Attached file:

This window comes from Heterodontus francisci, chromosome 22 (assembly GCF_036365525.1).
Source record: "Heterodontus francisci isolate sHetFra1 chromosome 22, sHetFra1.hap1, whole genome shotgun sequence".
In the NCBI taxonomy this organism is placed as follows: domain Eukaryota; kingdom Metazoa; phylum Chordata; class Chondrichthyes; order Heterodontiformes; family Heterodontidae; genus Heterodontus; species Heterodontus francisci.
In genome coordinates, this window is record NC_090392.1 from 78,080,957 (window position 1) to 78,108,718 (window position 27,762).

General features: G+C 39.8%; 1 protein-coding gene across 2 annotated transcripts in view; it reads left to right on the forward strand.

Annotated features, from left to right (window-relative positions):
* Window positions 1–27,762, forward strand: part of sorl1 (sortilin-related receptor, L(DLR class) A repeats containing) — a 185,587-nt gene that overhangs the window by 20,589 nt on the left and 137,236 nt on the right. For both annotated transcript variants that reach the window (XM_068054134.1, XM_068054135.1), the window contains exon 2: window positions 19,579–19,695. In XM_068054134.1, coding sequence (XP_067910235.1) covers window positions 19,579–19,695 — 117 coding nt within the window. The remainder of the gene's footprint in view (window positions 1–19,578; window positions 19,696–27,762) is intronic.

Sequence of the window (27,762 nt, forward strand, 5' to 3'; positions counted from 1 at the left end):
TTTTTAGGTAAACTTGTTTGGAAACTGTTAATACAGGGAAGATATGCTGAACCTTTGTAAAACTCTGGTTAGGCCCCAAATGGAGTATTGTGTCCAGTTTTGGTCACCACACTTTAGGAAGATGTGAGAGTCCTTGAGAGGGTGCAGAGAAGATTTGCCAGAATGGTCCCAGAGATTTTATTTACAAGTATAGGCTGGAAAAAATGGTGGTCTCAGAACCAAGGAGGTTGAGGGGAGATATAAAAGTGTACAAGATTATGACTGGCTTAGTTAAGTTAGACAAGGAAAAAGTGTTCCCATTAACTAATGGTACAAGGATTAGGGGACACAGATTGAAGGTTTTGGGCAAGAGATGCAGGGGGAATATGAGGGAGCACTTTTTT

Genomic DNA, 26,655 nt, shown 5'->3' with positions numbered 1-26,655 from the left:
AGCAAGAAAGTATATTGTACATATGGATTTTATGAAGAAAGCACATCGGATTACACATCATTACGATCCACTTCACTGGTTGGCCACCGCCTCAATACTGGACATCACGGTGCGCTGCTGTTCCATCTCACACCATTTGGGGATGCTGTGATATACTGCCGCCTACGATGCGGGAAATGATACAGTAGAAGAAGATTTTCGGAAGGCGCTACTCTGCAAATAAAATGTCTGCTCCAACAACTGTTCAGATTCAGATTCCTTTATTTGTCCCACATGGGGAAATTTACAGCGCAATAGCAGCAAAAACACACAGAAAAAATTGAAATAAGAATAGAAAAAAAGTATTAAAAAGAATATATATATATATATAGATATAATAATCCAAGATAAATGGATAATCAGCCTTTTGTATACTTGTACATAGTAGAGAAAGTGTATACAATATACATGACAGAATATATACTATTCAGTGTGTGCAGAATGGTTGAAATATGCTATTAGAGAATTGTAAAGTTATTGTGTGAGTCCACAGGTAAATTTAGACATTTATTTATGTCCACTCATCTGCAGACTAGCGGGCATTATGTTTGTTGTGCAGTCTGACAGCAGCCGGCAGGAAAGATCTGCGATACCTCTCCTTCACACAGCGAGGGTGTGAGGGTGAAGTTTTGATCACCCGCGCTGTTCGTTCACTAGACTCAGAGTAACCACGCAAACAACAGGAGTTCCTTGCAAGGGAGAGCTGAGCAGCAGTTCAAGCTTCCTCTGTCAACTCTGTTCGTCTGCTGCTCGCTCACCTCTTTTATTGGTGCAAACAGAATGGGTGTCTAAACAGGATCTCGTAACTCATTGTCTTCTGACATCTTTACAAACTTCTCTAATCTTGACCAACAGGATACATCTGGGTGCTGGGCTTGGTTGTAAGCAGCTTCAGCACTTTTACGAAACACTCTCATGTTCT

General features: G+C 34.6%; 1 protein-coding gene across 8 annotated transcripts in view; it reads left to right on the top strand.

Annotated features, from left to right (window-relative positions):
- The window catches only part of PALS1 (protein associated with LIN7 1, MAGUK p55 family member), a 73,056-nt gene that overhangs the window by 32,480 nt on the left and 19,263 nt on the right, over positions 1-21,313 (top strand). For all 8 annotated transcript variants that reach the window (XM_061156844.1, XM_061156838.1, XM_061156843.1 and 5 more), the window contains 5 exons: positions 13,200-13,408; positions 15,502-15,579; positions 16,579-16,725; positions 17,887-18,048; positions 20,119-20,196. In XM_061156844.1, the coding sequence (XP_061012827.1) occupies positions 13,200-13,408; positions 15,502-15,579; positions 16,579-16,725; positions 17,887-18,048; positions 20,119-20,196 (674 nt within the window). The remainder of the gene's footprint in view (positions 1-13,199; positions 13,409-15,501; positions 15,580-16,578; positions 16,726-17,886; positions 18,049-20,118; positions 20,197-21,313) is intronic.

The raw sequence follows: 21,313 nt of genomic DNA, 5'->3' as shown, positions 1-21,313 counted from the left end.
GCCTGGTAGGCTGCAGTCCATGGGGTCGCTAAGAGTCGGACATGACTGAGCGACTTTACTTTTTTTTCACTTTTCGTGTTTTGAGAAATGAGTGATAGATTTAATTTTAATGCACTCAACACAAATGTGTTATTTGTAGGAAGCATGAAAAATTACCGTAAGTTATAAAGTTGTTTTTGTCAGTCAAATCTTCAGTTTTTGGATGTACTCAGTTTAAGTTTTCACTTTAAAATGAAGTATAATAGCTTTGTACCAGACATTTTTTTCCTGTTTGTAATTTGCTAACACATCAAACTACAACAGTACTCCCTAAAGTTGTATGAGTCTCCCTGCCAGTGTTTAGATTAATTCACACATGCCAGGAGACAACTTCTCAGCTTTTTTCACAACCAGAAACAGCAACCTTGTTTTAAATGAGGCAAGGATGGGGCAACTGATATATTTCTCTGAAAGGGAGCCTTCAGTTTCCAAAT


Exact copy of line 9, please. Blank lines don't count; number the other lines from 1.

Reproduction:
TTTTTAGGTAAACTTGTTTGGAAACTGTTAATACAGGGAAGATATGCTGAACCTTTGTAAAACTCTGGTTAGGCCCCAAATGGAGTATTGTGTCCAGTTTTGGTCACCACACTTTAGGAAGATGTGAGAGTCCTTGAGAGGGTGCAGAGAAGATTTGCCAGAATGGTCCCAGAGATTTTATTTACAAGTATAGGCTGGAAAAAATGGTGGTCTCAGAACCAAGGAGGTTGAGGGGAGATATAAAAGTGTACAAGATTATGACTGGCTTAGTTAAGTTAGACAAGGAAAAAGTGTTCCCATTAACTAATGGTACAAGGATTAGGGGACACAGATTGAAGGTTTTGGGCAAGAGATGCAGGGGGAATATGAGGGAGCACTTTTTT